Google Delivers Promised Smooth Display Improvements for Pixel 4

Posted on November 5, 2019 by Mehedi Hassan in Android, Google, Mobile with 3 Comments

Google’s new Pixel 4 devices launched with a major new feature called Smooth Display that allows the display to operate at refresh rates of 90Hz. There was a catch, though: because of the small batteries on both the Pixel 4 and Pixel 4 XL, Google couldn’t afford to make the display run at 90Hz all the time.

And so, the company made Smooth Display work only in certain conditions, like when the content on your display doesn’t need to have higher refresh rates. Smooth Display switches to 60Hz when you are watching videos, or when you have the battery saver turned on. But as users found out last month, Smooth Display on the Pixel 4 devices was also switching back to 60Hz in some brightness and ambient conditions. The display would automatically switch to 60Hz as soon as the brightness level of the display was turned down below 75%, or in under some other ambient conditions.

Google was quick to promise a software update to fix the issue last month, and the company has started rolling that new update out. As 9to5Google reports, there’s a new Pixel 4 update that introduces “Smooth Display improvements”, possibly allowing the Smooth Display’s 90Hz refresh rates to work in “more brightness conditions” as Google promised last month. The changelog doesn’t provide details on exactly what’s improved, so we can’t really tell if the issues from last month have been fixed.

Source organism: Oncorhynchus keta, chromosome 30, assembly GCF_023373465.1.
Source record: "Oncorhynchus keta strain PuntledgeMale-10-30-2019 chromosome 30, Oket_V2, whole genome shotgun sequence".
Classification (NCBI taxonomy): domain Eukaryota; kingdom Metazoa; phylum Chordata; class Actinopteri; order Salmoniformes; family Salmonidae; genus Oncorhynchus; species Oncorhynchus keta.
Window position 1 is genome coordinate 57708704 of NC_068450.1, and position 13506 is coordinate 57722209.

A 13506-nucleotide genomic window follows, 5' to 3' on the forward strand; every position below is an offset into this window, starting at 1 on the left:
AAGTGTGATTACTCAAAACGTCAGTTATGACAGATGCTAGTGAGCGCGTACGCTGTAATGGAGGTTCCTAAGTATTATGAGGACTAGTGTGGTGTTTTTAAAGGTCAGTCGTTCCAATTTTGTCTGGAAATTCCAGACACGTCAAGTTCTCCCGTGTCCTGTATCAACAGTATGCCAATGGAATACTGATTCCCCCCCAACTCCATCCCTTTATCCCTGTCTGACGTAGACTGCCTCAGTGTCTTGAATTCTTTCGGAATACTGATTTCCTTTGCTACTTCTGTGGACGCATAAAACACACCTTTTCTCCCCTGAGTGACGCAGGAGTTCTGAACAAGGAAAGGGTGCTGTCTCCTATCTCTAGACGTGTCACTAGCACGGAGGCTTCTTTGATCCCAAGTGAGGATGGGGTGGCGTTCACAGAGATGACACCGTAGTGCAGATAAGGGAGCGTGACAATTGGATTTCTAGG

The new updates to the Pixel 4 also come with some camera quality improvements and additional support for Xbox controller mapping.

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Comments (3)

3 responses to “Google Delivers Promised Smooth Display Improvements for Pixel 4”

  1. nicholas_kathrein

    I'm in the office or at home 9 times out of 10 so I'm not worried about battery life so I just forced 90 hz on all the time with developer options so this doesn't effect me much but for normal people this is great.

  2. Thom77

    Now fixes to software bugs are called improvements. In the spirit of word games, perhaps early buyers should be called beta-testers.

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